Under the CARES (Coronavirus Aid, Relief, and Economic Security) law, employers can now make tax-free payments of up to $ 5,250 to employees as assistance in the repayment of student loans, but only if the payments are made before December 31, 2020, as part of a study aid. program that meets the requirements of Internal Revenue Code (Code) Section 127. By using such a program, employers and employees will avoid federal payroll taxes on eligible payments, and employees will save on federal income taxes that would otherwise apply.
Until recently, there was no apparent way for an employer to provide student loan repayment assistance on a tax-free basis. Therefore, despite the well-documented negative impact of rising student debt, student loan repayment assistance has remained a relatively unattractive benefit. As we discussed in a previous article, this changed somewhat in 2018 when the Internal Revenue Service issued a private letter decision allow an employer’s program to match student loan repayments with contributions to the employer’s pension plan. Such a matching program helps employees who are struggling to save adequately for retirement while paying off student debt, but it does not provide direct assistance in paying off student loans. Now, with the passage of the CARES Act, employers can temporarily make direct, tax-free payments to employees or lenders to help employees repay their student loans.
To take advantage of this advantage, employers who already maintain an educational assistance program will have to modify their program and employers who do not already maintain such a program will have to adopt one. The following provides an overview of some of the main requirements of an educational assistance program that provides student loan repayment assistance:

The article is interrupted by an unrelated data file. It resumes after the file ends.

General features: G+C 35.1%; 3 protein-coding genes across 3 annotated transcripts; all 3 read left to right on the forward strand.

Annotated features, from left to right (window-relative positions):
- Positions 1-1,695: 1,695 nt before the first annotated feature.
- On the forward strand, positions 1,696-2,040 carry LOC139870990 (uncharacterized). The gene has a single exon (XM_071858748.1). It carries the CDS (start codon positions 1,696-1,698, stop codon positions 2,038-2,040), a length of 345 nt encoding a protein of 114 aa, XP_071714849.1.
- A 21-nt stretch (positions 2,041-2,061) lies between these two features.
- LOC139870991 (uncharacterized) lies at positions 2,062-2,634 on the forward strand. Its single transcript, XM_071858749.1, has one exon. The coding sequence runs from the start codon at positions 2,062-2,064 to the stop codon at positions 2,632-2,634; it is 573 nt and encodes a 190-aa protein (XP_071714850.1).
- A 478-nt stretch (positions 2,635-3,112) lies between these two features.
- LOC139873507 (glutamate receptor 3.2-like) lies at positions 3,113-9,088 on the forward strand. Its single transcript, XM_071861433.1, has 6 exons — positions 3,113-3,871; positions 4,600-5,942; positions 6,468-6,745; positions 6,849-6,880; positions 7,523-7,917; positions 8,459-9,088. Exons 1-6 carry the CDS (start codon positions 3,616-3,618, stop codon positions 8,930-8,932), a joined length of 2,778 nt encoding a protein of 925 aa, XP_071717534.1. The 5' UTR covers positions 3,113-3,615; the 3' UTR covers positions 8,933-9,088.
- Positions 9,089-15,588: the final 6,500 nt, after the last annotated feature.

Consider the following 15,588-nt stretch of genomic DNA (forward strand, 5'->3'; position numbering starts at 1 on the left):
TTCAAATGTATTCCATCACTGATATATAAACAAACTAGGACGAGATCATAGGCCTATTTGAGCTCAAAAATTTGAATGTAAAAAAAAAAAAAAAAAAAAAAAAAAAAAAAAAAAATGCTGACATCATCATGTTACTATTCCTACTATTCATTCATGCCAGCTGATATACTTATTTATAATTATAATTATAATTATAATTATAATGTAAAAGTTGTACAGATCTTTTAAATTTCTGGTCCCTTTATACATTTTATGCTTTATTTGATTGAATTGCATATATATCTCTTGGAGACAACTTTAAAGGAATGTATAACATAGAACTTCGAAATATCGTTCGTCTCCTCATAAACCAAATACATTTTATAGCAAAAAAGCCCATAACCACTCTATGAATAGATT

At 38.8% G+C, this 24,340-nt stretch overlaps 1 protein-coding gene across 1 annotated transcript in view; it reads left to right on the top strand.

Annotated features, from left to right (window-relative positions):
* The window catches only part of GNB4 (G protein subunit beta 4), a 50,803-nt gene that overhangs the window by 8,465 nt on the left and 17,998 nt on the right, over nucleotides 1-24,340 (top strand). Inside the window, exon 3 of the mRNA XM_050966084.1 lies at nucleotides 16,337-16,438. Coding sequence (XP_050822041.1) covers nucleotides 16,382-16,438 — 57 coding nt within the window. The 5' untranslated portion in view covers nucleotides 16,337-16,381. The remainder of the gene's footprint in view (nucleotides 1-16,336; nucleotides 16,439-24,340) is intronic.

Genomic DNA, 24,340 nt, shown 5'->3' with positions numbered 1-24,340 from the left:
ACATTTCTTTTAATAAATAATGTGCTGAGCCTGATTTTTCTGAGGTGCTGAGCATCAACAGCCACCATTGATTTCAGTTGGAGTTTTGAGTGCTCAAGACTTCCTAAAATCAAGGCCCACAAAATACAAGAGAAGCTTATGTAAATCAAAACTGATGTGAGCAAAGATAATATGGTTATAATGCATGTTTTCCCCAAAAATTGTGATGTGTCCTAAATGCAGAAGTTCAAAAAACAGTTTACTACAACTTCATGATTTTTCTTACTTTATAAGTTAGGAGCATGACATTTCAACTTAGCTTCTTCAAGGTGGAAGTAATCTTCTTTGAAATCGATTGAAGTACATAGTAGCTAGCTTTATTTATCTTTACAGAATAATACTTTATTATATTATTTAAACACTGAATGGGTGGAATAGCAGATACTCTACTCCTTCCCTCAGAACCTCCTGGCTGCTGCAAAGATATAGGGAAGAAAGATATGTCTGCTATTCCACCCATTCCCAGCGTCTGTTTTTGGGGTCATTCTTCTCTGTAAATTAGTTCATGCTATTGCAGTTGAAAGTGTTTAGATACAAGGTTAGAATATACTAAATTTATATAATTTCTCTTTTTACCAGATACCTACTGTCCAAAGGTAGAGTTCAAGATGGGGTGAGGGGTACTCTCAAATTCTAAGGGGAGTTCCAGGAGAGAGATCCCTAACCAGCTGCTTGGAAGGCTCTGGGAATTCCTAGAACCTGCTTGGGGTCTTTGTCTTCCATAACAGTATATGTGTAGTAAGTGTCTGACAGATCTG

- Written plan – The program should be spelled out in a written plan document. There are no specific requirements as to the form of the written plan document, but the document must describe in detail the eligibility, benefits and operating rules and must be formally adopted by the employer.
- Note – Employers must provide reasonable notice of the availability and terms of the program to eligible employees. Often the program or plan document is prepared to also serve as a notice that can be distributed to employees.
- Eligibility – With the exception of certain owners, all employees may be eligible to participate in the program. Employers, however, can limit eligibility in various ways (for example, employees with a certain title or employees in a certain location), but no eligibility restriction should discriminate in favor of highly paid employees. Problems of discrimination can be avoided by making all employees eligible or excluding all highly paid employees.
- Benefits – An employer can provide up to $ 5,250 in educational assistance to an employee each year under the program. Historically, such assistance has been limited to reimbursing employee expenses, paying expenses on their behalf, or exempting expenses (if the employer is an educational institution) incurred by the employee for their studies. during his employment. However, under the CARES Act, in effect for payments made by employers from March 27, 2020 to December 31, 2020, educational assistance includes payments of principal or interest on an “eligible student loan”. , as defined in Article 221 (d) of the Code. (1), engaged for the education of the employee. Payments may be made directly to lenders or as reimbursements to employees and are combined with any other payments under the program for the purposes of applying the maximum of $ 5,250.
- For this purpose, a “qualifying education loan” is a debt incurred by the employee solely to pay for qualifying higher education expenses incurred by the employee at approximately the same time and at a time when the employee was an employee. eligible student. See IRS publication 970 for more details.
- Justification – Employers should require that employees receiving benefits under the program justify their expenses.
- No money instead of benefits – Employers cannot offer employees benefits under the program in lieu of cash payment. In other words, employees cannot “opt in” or “opt out” of benefits.
- Recovery provision – The program may require an employee who receives benefits under the program and fails to meet a subsequent condition, such as remaining employed for one year, to repay the benefits. Such a provision, however, is not always enforceable under state law and may be difficult to apply in practice.